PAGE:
It’s not so great to be the State . . . except when it is.

Let’s even up the books and note some advantages that the defendant has in a criminal case.

In the last post I mentioned that the accused gets to “hide” evidence in his possession that would tend show him to be guilty. And he CAN appeal a loss, because, while double jeopardy prevents the state from re-trying him, he can ask for a new trial. If he wins the appeal he may get one.

Some other differences relating to the defendant

  • He doesn’t have to testify; and no one can even mention to a jury that he hasn’t testified. A smart defense attorney might even leave the impression that the “mean old state” didn’t even let allow him to tell his story.
  • The whole burden is on the state to prove the case. If the defendant can raise a single reasonable doubt about ONE element of the state’s case, the jury must acquit the defendant.
  • The defendant gets to choose between having his case decided by a judge or a jury. That is important in most cases.
  • The defendant gets to choose (in many cases) between having his punishment decided by a judge or a jury.
  • The defendant cannot be convicted unless all 12 jurors agree. While the principle that a verdict must be unanimous applies to both “guilty” and “not guilty” verdicts, this rule is really in favor of the defendant.

My experience is that unless a jury can resolve its differences fairly early in the deliberations, the jurors holding out for a “not guilty” verdict tend to be more tenacious, while the “guilty” votes seem a bit more likely to yield, as in the movie 12 Angry Men.

As I’ve mentioned in another post, even the prosecutor and the defendant’s attorney are treated differently if they make an error in the trial. The prosecutor’s mistake is called “misconduct,” while a bumbling defense attorney is called “ineffective.”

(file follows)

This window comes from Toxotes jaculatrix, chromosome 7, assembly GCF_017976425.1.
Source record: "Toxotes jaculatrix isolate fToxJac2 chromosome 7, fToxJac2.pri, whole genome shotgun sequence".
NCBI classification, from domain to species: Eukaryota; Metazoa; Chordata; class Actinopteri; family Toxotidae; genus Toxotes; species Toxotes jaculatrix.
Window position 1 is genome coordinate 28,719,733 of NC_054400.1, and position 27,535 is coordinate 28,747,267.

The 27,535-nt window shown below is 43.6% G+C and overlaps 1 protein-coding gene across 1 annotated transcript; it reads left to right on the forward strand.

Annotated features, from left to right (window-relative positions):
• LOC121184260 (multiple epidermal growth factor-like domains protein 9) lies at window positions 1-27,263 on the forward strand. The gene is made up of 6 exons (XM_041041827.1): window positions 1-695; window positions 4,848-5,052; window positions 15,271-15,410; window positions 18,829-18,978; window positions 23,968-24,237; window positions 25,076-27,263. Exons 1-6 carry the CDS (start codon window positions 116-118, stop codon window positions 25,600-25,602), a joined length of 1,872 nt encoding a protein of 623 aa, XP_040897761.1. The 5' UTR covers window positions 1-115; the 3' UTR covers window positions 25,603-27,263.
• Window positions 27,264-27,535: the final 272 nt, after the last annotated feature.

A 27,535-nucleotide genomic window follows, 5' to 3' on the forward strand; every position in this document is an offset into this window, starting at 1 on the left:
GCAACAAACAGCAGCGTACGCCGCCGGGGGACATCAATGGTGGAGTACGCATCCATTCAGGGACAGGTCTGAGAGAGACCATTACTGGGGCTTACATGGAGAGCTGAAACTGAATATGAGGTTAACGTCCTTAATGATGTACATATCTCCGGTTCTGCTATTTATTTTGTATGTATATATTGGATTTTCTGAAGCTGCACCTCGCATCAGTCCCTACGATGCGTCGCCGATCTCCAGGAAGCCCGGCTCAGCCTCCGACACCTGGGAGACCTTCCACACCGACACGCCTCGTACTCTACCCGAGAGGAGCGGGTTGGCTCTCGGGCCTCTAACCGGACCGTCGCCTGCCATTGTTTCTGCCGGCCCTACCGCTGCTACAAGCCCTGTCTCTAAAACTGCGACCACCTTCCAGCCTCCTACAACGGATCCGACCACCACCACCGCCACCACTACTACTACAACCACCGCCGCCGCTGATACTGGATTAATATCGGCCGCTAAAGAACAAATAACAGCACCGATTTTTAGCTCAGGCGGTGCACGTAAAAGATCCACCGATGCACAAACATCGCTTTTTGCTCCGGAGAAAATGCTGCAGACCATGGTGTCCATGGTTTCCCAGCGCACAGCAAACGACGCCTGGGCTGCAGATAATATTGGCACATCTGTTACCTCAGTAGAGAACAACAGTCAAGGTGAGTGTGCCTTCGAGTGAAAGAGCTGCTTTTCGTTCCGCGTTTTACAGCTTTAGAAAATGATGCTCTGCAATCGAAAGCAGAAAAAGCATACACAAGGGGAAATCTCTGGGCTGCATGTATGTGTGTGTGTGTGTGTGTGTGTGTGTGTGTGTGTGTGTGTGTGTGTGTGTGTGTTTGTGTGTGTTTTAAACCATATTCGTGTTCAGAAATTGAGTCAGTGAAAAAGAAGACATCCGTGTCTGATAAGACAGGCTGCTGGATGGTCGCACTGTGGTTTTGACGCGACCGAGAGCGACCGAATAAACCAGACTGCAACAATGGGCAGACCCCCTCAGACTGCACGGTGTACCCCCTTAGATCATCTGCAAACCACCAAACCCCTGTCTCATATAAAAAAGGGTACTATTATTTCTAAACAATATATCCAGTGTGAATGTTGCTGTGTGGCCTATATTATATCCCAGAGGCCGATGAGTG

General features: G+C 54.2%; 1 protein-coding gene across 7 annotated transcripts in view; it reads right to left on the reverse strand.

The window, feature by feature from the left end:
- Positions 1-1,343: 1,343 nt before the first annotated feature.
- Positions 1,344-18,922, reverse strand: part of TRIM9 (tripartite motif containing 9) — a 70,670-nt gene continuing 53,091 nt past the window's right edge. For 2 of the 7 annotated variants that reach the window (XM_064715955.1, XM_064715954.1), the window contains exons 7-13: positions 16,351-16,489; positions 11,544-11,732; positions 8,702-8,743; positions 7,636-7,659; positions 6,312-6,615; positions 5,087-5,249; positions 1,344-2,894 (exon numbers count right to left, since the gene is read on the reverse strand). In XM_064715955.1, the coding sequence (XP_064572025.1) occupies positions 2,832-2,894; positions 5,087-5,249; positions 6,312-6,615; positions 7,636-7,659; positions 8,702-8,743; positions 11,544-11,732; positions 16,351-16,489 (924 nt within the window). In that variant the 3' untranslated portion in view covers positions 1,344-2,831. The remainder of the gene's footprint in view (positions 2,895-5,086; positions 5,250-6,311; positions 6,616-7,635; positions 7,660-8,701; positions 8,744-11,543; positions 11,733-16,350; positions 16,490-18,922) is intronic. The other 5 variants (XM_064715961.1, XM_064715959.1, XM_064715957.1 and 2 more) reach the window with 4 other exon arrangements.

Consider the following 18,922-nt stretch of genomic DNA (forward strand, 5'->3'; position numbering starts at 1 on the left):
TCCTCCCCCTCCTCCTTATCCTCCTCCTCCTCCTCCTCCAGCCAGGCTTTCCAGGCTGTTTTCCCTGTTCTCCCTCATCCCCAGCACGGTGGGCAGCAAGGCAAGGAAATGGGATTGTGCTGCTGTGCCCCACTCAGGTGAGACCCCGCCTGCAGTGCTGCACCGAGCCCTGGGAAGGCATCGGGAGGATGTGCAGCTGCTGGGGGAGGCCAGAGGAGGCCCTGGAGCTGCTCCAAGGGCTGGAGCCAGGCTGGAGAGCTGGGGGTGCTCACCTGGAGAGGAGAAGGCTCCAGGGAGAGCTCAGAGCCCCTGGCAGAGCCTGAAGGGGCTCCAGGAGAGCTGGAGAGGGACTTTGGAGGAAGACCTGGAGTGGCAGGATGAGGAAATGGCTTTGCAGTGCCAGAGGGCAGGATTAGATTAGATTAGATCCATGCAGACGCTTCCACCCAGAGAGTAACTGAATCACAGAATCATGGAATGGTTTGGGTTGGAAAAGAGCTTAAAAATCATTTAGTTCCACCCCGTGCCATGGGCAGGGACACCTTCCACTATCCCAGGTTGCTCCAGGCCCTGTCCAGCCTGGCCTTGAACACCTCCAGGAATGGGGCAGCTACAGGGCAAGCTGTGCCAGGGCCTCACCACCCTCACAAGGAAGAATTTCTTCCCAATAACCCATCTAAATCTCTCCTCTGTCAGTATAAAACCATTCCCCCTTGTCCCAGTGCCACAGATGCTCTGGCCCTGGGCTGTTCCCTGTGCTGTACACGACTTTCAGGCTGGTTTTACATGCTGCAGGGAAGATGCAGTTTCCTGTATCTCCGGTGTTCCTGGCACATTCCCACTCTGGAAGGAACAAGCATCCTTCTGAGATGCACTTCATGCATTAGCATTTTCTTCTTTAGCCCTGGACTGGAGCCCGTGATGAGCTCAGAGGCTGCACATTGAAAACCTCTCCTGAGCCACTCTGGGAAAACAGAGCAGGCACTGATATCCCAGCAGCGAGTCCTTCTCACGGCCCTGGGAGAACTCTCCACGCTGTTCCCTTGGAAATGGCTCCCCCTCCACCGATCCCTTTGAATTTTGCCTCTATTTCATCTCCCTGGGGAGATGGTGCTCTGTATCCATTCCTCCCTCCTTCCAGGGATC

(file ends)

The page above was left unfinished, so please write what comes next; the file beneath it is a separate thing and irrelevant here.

The question of fairness and balance really comes down to the question of whether our courts are successful in convicting the guilty and releasing the innocent. That is an issue we will never resolve.

Child Endangerment & DWI: Double Jeopardy?

DWISection 568.050 makes it a separate crime (child endangerment) to commit a DWI with a child in the car. The new Senate Bill 216 would also add driving with any level of controlled substance (or its metabolite) in the body to create a new way to commit child endangerment. Both of these ways to commit child endangerment create a problem when combined with a DWI.

Police & prosecutors are known to file DWI charges AND Child endangerment charges together for the same incident, if there is a child in the car. But that’s an illegal double-dip. I can’t see this practice continuing very long before the court of appeals overturns a conviction (that is, if there isn’t one in the works right now!).

Simply, a conviction on both charges together would amount to double jeopardy.The reason is that DWI is a lesser included offense of the Child Endangerment charge; i.e., the elements of the DWI charge are contained totally within the Child Endangerment charge. That’s a big no-no which smart defense attorneys will prevent and ethical prosecutors will not file in the first place.

All things considered, I’d say Missouri’s DWI Child endangerment law is pretty useless. If prosecutors can’t file Child Endangerment along with the DWI charge, then they must choose between the two. In that case they will certainly choose the DWI charge because the punishment ends up being worse for the defendant. With a DWI, he not only has criminal punishment, but he must deal with:

  • points on his driver’s license
  • increased punishment for repeat offenses
  • conviction can be later used to charge a higher level DWI
  • odd stuff like insurance rate increases, job loss, etc.

If the legislature wants to make DWI child endangerment stick they will have to make it a type of aggravated DWI with ALL the DWI penalties and consequences PLUS something more for having Junior along for the ride.